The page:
How are your new year’s resolutions going? According to this How Stuff Works article, as many as 35% of people break their new year’s resolution by the end of January. Let’s make sure your resolution lasts a lot longer.
There are many factors that can affect why you do (or don’t) keep your new year’s resolutions. Whether you made a resolution to save money, eat more meals at home or get into shape, here are ways to keep your new year’s resolutions.
Frame your new year’s resolution as a question.
Instead of simply saying, “I am going to save more money this year”, turn that statement into a question. Each day ask yourself, “Am I going to save more money today? Save money this year?” Then answer, “Yes!”
Here’s why. Eric Spangenberg, the co-author and professor in charge of a study and paper at UC Irvine that tested this technique, found that self-questioning truly did make people more likely follow through with an action or a goal. He believes it’s because when you answer yes to a question, you’ve created pressure for yourself to actually make that thing happen. There’s an obligation to make a change.
Only choose a resolution you TRULY WANT.
The only way you’ll stick to a new year’s resolution is if you are intrinsically motivated to do so. With no outside party putting a task or deadline on you, it has to be something you WANT to do. So if your parents think you should save up to buy a new car, but what you really want to do is save up for a Caribbean cruise, do the latter. You’ll much more motivated to save money for the thing you desire or achieve another goal you truly want.
Give yourself a couple of loopholes.
To prevent guilt after a new year’s resolution lapse, let yourself have very specific ways to occasionally break your resolution. For example, rather than stating you will never eat out the entire year, let yourself have set times for eating out. “I will eat out a maximum of once a week or for special occasions, like my anniversary or a friend’s birthday.”
Limit your number of new year’s resolutions.
Each year I make my new year’s resolution list, it initially has about 15 items on it. Now, let’s be real, there’s no way I can stick to 15 resolutions. That’s just too many goals to stay focused on and hold myself accountable for. Our brains simply don’t have the capacity or willpower to focus on that many tasks. Instead, it’s best to pick 2 or 3 concrete, specific resolutions and put energy into those.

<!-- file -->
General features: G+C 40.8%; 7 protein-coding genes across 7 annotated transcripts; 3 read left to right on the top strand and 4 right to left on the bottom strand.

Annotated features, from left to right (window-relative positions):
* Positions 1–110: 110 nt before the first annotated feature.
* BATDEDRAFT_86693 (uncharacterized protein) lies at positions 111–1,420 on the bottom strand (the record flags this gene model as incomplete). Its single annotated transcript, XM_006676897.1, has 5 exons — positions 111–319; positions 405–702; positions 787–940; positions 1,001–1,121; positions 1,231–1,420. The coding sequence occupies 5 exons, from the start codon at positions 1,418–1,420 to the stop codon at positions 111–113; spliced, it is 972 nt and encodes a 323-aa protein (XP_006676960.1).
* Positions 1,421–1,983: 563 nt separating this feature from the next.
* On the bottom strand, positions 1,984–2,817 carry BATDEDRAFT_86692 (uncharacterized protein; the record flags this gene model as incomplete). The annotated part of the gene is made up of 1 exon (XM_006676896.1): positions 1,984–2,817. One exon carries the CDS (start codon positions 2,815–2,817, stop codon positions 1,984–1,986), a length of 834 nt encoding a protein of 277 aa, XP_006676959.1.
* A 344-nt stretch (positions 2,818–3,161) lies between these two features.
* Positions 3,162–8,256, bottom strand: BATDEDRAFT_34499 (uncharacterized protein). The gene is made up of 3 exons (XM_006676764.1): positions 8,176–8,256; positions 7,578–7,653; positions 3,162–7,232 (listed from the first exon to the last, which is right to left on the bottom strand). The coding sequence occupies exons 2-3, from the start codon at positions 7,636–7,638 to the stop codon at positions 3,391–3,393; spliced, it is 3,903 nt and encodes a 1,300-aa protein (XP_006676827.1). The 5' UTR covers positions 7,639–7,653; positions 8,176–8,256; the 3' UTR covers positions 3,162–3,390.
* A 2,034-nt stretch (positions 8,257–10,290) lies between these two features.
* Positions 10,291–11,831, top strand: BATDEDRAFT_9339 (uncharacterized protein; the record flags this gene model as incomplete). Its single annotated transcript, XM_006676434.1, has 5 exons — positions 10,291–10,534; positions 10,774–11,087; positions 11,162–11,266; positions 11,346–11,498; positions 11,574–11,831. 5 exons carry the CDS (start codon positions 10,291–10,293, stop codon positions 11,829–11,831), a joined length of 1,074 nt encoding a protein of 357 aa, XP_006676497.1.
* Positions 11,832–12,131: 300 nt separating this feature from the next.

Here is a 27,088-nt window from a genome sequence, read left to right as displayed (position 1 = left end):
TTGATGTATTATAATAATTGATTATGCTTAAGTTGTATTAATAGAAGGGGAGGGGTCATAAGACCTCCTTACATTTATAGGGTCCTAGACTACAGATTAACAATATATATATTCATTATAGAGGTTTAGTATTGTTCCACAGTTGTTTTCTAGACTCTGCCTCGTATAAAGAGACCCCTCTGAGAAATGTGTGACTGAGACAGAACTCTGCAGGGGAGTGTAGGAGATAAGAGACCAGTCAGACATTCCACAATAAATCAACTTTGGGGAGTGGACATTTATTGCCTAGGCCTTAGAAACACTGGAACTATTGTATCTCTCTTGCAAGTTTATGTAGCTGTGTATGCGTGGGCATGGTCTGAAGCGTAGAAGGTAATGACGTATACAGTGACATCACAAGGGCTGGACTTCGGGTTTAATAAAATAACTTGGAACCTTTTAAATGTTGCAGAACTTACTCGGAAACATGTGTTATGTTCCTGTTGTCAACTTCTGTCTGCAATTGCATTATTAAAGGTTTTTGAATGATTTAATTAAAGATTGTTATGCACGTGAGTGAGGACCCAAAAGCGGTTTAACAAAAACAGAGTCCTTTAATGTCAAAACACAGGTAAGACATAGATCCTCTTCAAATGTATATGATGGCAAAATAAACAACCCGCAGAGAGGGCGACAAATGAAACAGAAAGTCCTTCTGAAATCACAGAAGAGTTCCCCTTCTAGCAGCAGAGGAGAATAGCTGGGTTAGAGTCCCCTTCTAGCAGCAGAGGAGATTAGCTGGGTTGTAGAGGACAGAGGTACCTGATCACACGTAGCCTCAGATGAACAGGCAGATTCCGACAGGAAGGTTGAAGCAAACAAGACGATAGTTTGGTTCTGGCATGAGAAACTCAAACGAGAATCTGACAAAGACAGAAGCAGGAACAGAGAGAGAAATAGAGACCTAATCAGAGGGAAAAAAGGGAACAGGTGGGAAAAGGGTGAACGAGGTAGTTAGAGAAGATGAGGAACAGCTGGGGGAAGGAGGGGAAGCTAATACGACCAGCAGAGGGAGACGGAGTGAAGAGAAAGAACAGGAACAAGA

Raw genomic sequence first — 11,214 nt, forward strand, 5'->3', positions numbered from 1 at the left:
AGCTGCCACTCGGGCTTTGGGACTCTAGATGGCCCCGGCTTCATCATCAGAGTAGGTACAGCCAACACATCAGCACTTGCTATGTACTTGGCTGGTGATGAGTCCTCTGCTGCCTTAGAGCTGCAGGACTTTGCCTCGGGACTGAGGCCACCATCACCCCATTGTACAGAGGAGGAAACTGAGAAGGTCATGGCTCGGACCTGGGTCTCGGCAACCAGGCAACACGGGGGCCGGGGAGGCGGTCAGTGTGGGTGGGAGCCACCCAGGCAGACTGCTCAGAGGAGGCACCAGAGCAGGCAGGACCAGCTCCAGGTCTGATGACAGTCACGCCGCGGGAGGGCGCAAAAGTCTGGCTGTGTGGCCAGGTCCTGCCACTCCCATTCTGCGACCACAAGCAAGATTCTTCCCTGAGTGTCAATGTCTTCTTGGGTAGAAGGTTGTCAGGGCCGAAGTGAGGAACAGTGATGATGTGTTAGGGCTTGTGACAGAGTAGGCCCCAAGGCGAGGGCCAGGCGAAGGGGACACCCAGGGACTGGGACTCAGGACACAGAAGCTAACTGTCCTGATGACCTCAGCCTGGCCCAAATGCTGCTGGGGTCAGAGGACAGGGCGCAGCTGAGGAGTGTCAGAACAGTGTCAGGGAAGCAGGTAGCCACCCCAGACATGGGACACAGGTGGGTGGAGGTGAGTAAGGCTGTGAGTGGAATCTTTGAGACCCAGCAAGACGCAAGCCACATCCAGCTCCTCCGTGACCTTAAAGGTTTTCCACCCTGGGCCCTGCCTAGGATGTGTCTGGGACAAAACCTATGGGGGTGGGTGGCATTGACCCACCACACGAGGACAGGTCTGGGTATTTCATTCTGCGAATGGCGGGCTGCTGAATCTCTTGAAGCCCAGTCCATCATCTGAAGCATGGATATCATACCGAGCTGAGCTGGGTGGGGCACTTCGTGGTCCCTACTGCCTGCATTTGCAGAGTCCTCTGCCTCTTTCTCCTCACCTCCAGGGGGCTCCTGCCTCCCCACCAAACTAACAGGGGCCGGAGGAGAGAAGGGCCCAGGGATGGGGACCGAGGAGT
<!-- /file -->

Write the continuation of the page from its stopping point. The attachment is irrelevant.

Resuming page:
Write down and visualize your new year’s goals.
To really make your new year’s resolutions happen, it’s important to keep them top of mind. Write down your new year’s resolutions and post them up somewhere you see everyday, like the fridge or bathroom mirror.
In addition, take just a minute or two everyday to close your eyes and visualize your goal coming true. Imagine yourself coming home at night to make dinner instead of eating out. Visualize yourself putting more and more money in your bank account. By creating these images in your brain, you are far more likely to make them happen. Here’s why.
According to this Huffington Post article and the research it contains on brain imagery, “Visualization works because…our brains…interpret imagery as equivalent to a real-life action”. When we visualize something happening, our brain actually creates the same types of neural pathways for making that thing happen as if we were ACTUALLY doing it. So even though you haven’t actually hit the gym, applied for that credit card or made that healthy meal, your body will be primed to do so after visualizing it.
Have someone hold you accountable.
If new year’s resolutions are truly hard for you to stick to, also tell one or two people who can hold you accountable. Have them check in every few weeks or once a month. “How’s that resolution going? Still putting away 20% of your paycheck each month? Still hitting the gym at least 3 times a week?”
You’ll feel so good when the answer is YES.
Featured Image Photo Credit Goes to Viktor Hanacek of Pic Jumbo